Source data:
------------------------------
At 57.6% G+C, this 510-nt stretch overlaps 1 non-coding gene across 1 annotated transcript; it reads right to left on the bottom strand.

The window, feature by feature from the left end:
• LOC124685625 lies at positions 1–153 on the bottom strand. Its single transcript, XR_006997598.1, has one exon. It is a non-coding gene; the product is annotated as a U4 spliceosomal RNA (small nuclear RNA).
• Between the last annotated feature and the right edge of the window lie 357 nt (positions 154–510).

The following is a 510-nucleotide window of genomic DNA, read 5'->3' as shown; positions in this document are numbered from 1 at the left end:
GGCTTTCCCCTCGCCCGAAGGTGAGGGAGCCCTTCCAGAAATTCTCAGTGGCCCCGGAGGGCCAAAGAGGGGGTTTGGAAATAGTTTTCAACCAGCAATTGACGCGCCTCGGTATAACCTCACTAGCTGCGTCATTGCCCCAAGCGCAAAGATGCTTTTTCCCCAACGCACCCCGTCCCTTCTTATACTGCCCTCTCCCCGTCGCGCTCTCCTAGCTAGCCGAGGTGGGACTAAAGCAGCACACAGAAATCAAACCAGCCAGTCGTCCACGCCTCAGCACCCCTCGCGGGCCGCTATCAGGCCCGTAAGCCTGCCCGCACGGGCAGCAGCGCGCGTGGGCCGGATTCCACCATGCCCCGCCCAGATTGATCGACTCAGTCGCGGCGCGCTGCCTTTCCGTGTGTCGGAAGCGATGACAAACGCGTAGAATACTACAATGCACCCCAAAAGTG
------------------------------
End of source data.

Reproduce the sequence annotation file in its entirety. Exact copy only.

At 57.6% G+C, this 510-nt stretch overlaps 1 non-coding gene across 1 annotated transcript; it reads right to left on the bottom strand.

The window, feature by feature from the left end:
• LOC124685625 lies at positions 1–153 on the bottom strand. Its single transcript, XR_006997598.1, has one exon. It is a non-coding gene; the product is annotated as a U4 spliceosomal RNA (small nuclear RNA).
• Between the last annotated feature and the right edge of the window lie 357 nt (positions 154–510).

The following is a 510-nucleotide window of genomic DNA, read 5'->3' as shown; positions in this document are numbered from 1 at the left end:
GGCTTTCCCCTCGCCCGAAGGTGAGGGAGCCCTTCCAGAAATTCTCAGTGGCCCCGGAGGGCCAAAGAGGGGGTTTGGAAATAGTTTTCAACCAGCAATTGACGCGCCTCGGTATAACCTCACTAGCTGCGTCATTGCCCCAAGCGCAAAGATGCTTTTTCCCCAACGCACCCCGTCCCTTCTTATACTGCCCTCTCCCCGTCGCGCTCTCCTAGCTAGCCGAGGTGGGACTAAAGCAGCACACAGAAATCAAACCAGCCAGTCGTCCACGCCTCAGCACCCCTCGCGGGCCGCTATCAGGCCCGTAAGCCTGCCCGCACGGGCAGCAGCGCGCGTGGGCCGGATTCCACCATGCCCCGCCCAGATTGATCGACTCAGTCGCGGCGCGCTGCCTTTCCGTGTGTCGGAAGCGATGACAAACGCGTAGAATACTACAATGCACCCCAAAAGTG